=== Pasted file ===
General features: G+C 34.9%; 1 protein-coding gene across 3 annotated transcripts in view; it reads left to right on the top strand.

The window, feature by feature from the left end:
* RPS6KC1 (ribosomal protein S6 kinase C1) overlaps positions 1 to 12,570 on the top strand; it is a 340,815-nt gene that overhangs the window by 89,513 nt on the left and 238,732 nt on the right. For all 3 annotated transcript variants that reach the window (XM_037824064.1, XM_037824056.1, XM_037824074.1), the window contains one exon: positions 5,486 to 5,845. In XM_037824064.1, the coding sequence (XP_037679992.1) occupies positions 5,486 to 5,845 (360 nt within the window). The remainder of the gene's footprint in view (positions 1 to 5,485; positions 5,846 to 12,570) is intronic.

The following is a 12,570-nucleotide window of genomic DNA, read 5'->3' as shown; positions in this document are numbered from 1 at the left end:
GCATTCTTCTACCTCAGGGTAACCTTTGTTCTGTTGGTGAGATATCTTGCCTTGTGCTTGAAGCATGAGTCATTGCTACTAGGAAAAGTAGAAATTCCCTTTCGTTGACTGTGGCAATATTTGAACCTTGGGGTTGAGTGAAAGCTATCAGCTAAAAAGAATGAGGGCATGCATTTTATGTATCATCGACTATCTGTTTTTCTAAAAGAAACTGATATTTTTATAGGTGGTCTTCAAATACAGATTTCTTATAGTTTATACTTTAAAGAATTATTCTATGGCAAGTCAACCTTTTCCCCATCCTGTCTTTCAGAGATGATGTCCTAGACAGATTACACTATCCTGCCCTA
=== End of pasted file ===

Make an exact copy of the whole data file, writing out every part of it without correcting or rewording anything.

General features: G+C 34.9%; 1 protein-coding gene across 3 annotated transcripts in view; it reads left to right on the top strand.

The window, feature by feature from the left end:
* RPS6KC1 (ribosomal protein S6 kinase C1) overlaps positions 1 to 12,570 on the top strand; it is a 340,815-nt gene that overhangs the window by 89,513 nt on the left and 238,732 nt on the right. For all 3 annotated transcript variants that reach the window (XM_037824064.1, XM_037824056.1, XM_037824074.1), the window contains one exon: positions 5,486 to 5,845. In XM_037824064.1, the coding sequence (XP_037679992.1) occupies positions 5,486 to 5,845 (360 nt within the window). The remainder of the gene's footprint in view (positions 1 to 5,485; positions 5,846 to 12,570) is intronic.

The following is a 12,570-nucleotide window of genomic DNA, read 5'->3' as shown; positions in this document are numbered from 1 at the left end:
GCATTCTTCTACCTCAGGGTAACCTTTGTTCTGTTGGTGAGATATCTTGCCTTGTGCTTGAAGCATGAGTCATTGCTACTAGGAAAAGTAGAAATTCCCTTTCGTTGACTGTGGCAATATTTGAACCTTGGGGTTGAGTGAAAGCTATCAGCTAAAAAGAATGAGGGCATGCATTTTATGTATCATCGACTATCTGTTTTTCTAAAAGAAACTGATATTTTTATAGGTGGTCTTCAAATACAGATTTCTTATAGTTTATACTTTAAAGAATTATTCTATGGCAAGTCAACCTTTTCCCCATCCTGTCTTTCAGAGATGATGTCCTAGACAGATTACACTATCCTGCCCTA